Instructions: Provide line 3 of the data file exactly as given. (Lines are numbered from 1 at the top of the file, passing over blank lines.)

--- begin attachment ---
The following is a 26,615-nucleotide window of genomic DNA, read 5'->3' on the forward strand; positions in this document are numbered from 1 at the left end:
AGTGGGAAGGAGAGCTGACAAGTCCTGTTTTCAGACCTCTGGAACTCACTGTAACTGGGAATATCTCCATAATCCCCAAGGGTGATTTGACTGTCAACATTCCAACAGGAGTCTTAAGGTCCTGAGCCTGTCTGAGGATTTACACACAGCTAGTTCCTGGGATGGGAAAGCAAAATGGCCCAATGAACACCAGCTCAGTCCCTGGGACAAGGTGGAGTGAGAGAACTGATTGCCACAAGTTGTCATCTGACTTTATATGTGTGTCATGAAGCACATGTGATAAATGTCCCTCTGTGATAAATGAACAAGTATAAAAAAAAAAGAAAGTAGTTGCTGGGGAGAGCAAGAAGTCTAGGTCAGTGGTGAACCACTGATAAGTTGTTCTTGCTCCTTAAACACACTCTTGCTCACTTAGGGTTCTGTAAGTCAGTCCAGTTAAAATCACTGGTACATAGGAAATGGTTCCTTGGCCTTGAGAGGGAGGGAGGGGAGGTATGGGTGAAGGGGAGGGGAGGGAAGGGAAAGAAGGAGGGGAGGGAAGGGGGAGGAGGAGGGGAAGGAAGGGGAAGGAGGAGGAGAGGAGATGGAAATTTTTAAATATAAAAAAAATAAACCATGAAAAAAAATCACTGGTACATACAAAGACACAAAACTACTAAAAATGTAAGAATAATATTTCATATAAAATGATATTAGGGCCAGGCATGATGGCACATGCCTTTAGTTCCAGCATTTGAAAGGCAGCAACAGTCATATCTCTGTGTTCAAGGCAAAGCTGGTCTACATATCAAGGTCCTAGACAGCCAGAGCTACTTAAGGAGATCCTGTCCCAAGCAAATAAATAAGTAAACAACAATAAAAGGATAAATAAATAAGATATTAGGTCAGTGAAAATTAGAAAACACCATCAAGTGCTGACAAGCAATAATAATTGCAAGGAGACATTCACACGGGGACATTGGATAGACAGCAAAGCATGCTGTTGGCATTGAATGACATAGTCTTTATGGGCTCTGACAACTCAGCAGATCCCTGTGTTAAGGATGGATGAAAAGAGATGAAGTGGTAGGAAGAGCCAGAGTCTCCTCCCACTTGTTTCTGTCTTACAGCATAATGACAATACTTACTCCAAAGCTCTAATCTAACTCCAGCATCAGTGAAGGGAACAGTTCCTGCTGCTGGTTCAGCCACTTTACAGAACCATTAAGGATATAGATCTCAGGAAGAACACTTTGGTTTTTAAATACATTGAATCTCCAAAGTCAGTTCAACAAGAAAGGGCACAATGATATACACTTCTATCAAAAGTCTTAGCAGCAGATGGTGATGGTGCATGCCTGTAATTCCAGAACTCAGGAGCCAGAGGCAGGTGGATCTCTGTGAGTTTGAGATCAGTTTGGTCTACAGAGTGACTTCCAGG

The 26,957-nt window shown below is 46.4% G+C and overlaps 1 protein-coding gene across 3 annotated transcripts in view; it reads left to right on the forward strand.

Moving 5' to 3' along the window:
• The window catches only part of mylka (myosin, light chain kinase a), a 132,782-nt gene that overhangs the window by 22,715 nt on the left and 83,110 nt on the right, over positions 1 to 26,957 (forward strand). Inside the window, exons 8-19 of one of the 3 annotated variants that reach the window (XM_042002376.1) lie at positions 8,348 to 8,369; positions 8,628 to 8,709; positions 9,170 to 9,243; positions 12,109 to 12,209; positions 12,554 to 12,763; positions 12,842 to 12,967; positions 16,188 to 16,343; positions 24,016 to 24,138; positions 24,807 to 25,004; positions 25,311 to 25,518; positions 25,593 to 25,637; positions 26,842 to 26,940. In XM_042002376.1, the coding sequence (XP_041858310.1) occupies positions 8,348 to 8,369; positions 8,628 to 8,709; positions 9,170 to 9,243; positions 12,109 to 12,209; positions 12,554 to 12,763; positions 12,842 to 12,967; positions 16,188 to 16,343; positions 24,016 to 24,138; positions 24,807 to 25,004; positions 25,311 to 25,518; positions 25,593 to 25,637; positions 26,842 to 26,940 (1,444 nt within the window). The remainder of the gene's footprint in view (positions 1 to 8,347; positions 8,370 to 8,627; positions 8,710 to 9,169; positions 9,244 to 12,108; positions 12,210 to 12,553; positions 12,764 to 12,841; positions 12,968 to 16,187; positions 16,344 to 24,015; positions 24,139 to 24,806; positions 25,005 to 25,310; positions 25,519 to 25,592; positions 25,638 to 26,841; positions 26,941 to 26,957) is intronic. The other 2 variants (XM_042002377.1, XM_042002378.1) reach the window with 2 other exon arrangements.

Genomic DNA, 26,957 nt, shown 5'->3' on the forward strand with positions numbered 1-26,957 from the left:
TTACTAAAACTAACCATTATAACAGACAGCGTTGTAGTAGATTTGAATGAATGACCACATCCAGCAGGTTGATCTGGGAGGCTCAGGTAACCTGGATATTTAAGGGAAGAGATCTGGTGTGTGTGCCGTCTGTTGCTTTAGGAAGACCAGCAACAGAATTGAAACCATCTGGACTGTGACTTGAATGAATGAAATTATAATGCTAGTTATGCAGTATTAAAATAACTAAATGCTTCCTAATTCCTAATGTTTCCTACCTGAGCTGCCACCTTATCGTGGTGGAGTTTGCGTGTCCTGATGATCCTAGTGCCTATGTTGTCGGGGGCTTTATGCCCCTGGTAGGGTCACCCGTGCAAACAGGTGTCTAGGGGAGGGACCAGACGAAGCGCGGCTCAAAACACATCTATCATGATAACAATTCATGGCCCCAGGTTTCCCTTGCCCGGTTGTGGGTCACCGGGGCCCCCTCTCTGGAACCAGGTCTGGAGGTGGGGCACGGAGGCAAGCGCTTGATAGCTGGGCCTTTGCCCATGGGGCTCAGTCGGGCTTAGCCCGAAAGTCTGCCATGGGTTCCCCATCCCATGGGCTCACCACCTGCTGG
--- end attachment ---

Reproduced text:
The 26,957-nt window shown below is 46.4% G+C and overlaps 1 protein-coding gene across 3 annotated transcripts in view; it reads left to right on the forward strand.